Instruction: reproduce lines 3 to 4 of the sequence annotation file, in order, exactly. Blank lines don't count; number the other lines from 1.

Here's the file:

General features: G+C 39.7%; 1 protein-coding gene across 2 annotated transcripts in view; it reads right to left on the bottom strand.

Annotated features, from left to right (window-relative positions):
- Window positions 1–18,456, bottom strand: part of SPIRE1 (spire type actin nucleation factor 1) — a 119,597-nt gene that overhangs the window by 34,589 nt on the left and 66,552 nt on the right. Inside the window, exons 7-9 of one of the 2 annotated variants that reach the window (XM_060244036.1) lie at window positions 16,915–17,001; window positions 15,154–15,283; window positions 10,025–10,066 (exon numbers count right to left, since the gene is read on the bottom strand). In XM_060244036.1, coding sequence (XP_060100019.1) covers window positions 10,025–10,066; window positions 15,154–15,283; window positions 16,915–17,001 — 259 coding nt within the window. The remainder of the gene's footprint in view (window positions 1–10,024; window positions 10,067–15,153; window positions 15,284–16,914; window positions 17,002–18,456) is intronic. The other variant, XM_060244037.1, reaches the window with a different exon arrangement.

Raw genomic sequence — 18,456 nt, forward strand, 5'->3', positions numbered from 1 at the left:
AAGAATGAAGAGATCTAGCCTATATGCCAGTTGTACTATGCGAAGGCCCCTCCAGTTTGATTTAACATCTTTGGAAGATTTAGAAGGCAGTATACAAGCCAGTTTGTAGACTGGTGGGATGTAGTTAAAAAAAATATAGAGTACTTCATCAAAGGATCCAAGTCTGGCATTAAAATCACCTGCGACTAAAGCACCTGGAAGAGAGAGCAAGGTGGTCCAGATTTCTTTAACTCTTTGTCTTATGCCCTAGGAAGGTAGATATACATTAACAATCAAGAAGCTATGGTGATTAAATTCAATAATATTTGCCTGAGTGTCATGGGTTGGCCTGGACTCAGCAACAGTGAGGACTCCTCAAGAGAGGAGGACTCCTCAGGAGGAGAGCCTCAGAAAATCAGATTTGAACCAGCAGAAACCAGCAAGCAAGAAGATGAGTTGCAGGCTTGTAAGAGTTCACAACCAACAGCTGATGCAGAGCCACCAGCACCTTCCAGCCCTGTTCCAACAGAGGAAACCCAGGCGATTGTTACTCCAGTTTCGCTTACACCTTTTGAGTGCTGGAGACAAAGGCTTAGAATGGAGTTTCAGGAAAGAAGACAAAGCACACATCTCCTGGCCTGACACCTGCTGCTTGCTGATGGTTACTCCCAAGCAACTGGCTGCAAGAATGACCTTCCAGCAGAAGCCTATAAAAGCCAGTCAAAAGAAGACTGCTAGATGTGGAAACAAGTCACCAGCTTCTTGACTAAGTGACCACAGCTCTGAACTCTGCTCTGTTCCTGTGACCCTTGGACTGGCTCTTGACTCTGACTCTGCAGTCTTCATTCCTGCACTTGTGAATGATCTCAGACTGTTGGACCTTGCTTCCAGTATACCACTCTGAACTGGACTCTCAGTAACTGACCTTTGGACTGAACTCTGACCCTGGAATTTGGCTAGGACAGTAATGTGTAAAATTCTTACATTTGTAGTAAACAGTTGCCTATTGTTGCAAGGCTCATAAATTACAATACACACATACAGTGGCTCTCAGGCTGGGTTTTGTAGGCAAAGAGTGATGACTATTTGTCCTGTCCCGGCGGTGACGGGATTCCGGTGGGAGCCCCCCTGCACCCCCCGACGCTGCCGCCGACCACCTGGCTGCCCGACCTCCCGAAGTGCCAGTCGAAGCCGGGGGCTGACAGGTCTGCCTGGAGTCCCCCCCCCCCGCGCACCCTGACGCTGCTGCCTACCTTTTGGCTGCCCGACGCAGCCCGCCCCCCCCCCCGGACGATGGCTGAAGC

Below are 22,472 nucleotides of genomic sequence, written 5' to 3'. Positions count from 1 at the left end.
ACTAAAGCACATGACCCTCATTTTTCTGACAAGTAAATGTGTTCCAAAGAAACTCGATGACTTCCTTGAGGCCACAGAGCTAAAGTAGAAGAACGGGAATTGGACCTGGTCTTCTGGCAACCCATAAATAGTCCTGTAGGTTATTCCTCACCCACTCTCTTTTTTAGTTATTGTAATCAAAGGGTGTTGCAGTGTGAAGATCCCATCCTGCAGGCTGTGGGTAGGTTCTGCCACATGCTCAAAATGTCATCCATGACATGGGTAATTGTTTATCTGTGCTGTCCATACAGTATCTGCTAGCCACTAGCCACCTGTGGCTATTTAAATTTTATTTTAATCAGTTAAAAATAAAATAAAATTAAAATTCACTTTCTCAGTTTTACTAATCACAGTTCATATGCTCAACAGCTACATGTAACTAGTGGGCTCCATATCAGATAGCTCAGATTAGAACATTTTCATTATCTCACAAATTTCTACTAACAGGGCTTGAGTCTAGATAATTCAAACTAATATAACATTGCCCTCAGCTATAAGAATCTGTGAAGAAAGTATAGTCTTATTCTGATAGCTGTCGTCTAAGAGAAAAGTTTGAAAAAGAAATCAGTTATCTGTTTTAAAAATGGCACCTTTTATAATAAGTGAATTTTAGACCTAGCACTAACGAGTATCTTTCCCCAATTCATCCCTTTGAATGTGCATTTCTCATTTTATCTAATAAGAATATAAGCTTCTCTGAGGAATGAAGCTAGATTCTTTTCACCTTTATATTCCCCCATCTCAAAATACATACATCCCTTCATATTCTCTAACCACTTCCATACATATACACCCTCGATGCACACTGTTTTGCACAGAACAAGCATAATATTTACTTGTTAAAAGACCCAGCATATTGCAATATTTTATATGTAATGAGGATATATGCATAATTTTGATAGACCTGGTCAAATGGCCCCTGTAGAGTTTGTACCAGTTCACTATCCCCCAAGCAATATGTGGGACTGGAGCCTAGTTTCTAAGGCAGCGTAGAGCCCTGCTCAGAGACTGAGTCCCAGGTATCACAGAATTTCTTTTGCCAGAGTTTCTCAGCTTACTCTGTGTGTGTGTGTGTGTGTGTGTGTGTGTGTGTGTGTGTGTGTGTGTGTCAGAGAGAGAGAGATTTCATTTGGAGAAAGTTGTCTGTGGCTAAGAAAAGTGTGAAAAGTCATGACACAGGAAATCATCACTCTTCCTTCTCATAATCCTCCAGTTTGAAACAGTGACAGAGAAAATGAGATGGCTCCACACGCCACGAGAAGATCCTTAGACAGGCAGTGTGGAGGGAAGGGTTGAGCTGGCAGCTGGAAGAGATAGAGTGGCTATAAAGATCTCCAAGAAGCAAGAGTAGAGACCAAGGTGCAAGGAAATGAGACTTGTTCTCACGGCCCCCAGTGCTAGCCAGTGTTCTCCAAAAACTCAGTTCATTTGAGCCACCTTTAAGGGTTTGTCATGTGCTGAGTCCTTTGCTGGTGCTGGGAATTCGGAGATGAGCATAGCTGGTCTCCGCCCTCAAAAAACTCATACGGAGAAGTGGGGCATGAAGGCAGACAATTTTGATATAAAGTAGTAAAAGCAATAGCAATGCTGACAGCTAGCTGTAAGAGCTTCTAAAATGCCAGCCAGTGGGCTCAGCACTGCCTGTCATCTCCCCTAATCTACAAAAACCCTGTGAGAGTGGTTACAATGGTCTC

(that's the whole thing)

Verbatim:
- Window positions 1–18,456, bottom strand: part of SPIRE1 (spire type actin nucleation factor 1) — a 119,597-nt gene that overhangs the window by 34,589 nt on the left and 66,552 nt on the right. Inside the window, exons 7-9 of one of the 2 annotated variants that reach the window (XM_060244036.1) lie at window positions 16,915–17,001; window positions 15,154–15,283; window positions 10,025–10,066 (exon numbers count right to left, since the gene is read on the bottom strand). In XM_060244036.1, coding sequence (XP_060100019.1) covers window positions 10,025–10,066; window positions 15,154–15,283; window positions 16,915–17,001 — 259 coding nt within the window. The remainder of the gene's footprint in view (window positions 1–10,024; window positions 10,067–15,153; window positions 15,284–16,914; window positions 17,002–18,456) is intronic. The other variant, XM_060244037.1, reaches the window with a different exon arrangement.

Raw genomic sequence — 18,456 nt, forward strand, 5'->3', positions numbered from 1 at the left: